Learn ways to store data in an application's main memory while switching between changing data and constant data.

Variables and Constants
06:28

Defining variables of numeric and textual data types. Introducing the boolean data type, which is a result of common operations.

Playing with Numbers and Strings
05:37

Using pointers instead of values. Learning the significance of pointers.

Pointers and Values
03:53

Using arrays and slices to store values. Avoiding a large number of variables for storing values.

Slices and Arrays
06:35

Using two-dimensional slices to solve practical tasks – representing matrices. Introducing n-dimensional slices.

Two-dimensional Slices
02:49

Using maps for practical tasks – serialization of objects and data caching.

Maps
04:30
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Control Structures
5 Lectures 22:00

Adding the conditional execution of code blocks to an application. Even the simplest of applications require the conditional execution of code.

"if-else" – Understand Your Code to Make Decisions
05:08

Making code easier to read by replacing if-else with switch. Explaining cases when switch is better than if.

"switch" – Decisions Are Made Even Simpler
04:25

Adding repetitive task execution to the application. Explaining the significance of iterative algorithms.

"for" – Mastering Cycles
06:19

Learning error processing and error generation in Go.

Preview 03:21

Learning about the comma-ok notation and its role in code styling.

The "comma-ok" Notation
02:47
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Structuring Code with Functions and Packages
5 Lectures 24:56

Function syntax, role of functions in code, and usage.

Functions
06:51

Usage of anonymous functions. Passing functions as values.

Anonymous Functions
04:53

Structuring code into packages. Separating the application logic.

Packages
05:11

Initializing packages. Order and purpose of the package init functions.

Preview 03:16

Deferred execution of functions and initialization and cleanup of resources.

Deferred Execution
04:45
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Object-oriented Programming in Go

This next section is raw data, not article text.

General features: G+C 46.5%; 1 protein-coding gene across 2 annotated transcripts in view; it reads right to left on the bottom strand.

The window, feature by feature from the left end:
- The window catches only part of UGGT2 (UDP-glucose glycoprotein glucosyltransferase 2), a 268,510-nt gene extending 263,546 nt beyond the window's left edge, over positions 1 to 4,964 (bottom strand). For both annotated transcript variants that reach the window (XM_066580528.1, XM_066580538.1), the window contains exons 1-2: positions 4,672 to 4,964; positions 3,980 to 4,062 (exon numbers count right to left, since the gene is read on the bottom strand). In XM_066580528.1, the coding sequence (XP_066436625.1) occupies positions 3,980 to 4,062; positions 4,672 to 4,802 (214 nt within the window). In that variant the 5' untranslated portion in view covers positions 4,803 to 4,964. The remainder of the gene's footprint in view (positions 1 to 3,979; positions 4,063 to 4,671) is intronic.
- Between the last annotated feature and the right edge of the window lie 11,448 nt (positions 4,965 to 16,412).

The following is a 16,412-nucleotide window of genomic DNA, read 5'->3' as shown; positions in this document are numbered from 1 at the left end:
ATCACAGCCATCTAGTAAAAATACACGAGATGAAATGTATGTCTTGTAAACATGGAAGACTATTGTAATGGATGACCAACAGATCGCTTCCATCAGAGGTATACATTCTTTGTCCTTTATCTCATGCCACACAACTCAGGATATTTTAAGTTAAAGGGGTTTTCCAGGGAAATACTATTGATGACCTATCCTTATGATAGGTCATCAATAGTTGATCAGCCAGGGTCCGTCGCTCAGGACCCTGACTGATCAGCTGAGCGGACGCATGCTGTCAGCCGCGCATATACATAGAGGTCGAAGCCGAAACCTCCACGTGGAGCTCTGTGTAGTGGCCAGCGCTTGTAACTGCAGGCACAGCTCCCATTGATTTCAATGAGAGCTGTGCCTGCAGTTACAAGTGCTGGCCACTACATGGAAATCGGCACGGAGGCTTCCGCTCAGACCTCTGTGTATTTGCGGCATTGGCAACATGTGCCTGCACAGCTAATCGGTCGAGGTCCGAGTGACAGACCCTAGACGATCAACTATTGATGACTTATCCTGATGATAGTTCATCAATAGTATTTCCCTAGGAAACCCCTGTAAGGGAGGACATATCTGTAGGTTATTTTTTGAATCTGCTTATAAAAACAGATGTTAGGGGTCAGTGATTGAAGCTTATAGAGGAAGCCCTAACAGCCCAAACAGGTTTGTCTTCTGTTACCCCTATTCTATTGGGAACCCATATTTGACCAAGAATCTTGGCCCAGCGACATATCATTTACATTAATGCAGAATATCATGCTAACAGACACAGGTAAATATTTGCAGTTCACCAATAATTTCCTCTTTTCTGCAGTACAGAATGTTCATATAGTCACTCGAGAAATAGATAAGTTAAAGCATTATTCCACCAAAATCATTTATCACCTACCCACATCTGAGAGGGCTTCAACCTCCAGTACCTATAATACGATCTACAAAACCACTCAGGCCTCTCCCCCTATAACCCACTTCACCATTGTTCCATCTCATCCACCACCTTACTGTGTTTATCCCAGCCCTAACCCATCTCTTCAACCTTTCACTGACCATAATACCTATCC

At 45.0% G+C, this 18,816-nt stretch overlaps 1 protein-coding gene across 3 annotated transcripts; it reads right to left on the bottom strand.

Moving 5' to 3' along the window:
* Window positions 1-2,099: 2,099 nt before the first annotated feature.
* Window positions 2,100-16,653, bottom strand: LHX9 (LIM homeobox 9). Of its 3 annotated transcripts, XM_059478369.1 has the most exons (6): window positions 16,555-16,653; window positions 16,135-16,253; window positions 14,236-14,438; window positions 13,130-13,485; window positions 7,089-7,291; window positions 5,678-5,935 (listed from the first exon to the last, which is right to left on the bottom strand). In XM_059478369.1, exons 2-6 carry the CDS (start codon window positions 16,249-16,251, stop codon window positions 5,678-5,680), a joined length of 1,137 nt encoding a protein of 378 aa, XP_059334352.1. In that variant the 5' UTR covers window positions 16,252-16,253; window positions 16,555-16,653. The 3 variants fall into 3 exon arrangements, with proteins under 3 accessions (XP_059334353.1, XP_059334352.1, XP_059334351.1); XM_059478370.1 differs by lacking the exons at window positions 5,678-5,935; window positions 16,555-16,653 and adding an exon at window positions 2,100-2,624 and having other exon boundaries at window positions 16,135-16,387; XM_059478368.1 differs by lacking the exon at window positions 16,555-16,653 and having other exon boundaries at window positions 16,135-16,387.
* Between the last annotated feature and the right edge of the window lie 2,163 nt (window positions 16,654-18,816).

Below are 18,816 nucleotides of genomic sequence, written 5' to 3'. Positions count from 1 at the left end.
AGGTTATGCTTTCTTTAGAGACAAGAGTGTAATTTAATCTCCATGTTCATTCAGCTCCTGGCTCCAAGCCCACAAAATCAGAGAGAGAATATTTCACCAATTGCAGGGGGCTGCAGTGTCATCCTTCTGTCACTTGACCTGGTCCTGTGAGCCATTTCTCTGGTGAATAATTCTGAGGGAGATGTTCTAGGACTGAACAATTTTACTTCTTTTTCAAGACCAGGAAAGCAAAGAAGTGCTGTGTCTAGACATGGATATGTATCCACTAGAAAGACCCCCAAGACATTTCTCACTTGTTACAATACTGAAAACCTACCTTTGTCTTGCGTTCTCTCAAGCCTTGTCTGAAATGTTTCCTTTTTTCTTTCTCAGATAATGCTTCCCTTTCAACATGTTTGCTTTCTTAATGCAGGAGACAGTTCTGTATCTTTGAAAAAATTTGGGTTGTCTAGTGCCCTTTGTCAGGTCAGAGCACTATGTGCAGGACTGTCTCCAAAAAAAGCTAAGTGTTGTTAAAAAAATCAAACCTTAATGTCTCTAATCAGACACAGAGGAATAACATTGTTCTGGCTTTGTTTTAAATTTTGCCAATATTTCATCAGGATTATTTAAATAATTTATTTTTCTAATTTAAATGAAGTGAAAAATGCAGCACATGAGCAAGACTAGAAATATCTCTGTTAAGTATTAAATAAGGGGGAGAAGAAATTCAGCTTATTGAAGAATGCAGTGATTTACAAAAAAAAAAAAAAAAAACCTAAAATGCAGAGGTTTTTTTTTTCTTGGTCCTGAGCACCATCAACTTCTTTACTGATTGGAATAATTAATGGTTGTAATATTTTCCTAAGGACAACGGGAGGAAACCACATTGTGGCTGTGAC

4 Lectures 17:43

Introducing encapsulation in Go. Structure definition and usage syntax.

Structures
06:26

Adding behavior to structures with methods. Private and public fields.

Behavior
04:08

Interface types as a way to glue application parts together.

Interfaces
04:35

Using the universal interface to pass any kind of data to a function.

Preview 02:34
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Goroutines and Channels
5 Lectures 21:43

Learning how concurrency and parallelism can be added to an application written in Go.

Goroutines Lifecycle and Parallel Execution
06:52

Learning how data can be synchronized in concurrent Go applications.

Channels
04:26

Learning how buffered channels can be used in concurrent Go applications.

Preview 04:42

Solving the typical problem of data collection from different sources using goroutines and channels.

The "FanIn" Pattern
03:06

Solving the typical data distribution problem of different sources using goroutines and channels.

The "FanOut" Pattern
02:37
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Building a Web Image Manipulation Program (WIMP), Part I – Web Application
5 Lectures 17:31

Creating a simple web server in Go. Learning the anatomy of a typical web application.

Running a Web Server in Go
03:35

Learning how a URL multiplexer solves a URL routing task.

URL Multiplexer and Query String Parameters
03:45

Learning how to add templates to an application – the standard html / template package.

Adding Templates
03:34

Learning how to cache templates in a web application in order to optimize performance.

Caching Templates
02:57

Catching runtime errors. Using the panic and recover functions to keep the application stable.

Errors, Panic, and Recover
03:40
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Building a Web Image Manipulation Program (WIMP), Part II – Image Processing
5 Lectures 15:51

Learning how to process images. Implementing the color inversion algorithm.

Color Inversion
03:04

Learning how to load images into web applications.

Hooking Up an Image – Encoding and Decoding
03:04

Learning how to process images. Using the temporary memory storage.

Image Rotation
02:41

Learning how to improve the design and why we must do it.

Improving the Design
04:48

Analyzing the video course results and what the viewer should have learned.

Conclusion
02:14
About the Instructor
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29,718 Students
311 Courses